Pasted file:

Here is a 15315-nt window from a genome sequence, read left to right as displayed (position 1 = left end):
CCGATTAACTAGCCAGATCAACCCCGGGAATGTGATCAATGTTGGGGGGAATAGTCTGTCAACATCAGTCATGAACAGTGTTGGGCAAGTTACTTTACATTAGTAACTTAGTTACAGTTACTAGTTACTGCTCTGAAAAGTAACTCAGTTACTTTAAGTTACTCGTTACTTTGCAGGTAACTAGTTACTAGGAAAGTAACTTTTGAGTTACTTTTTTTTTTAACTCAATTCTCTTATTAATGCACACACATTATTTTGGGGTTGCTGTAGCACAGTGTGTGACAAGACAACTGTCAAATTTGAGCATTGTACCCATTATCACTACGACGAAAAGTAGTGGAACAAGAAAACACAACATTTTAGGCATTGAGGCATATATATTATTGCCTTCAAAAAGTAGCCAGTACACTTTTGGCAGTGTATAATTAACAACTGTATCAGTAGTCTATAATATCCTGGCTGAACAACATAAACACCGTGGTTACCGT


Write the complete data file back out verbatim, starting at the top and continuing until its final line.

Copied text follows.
Here is a 15315-nt window from a genome sequence, read left to right as displayed (position 1 = left end):
CCGATTAACTAGCCAGATCAACCCCGGGAATGTGATCAATGTTGGGGGGAATAGTCTGTCAACATCAGTCATGAACAGTGTTGGGCAAGTTACTTTACATTAGTAACTTAGTTACAGTTACTAGTTACTGCTCTGAAAAGTAACTCAGTTACTTTAAGTTACTCGTTACTTTGCAGGTAACTAGTTACTAGGAAAGTAACTTTTGAGTTACTTTTTTTTTTAACTCAATTCTCTTATTAATGCACACACATTATTTTGGGGTTGCTGTAGCACAGTGTGTGACAAGACAACTGTCAAATTTGAGCATTGTACCCATTATCACTACGACGAAAAGTAGTGGAACAAGAAAACACAACATTTTAGGCATTGAGGCATATATATTATTGCCTTCAAAAAGTAGCCAGTACACTTTTGGCAGTGTATAATTAACAACTGTATCAGTAGTCTATAATATCCTGGCTGAACAACATAAACACCGTGGTTACCGT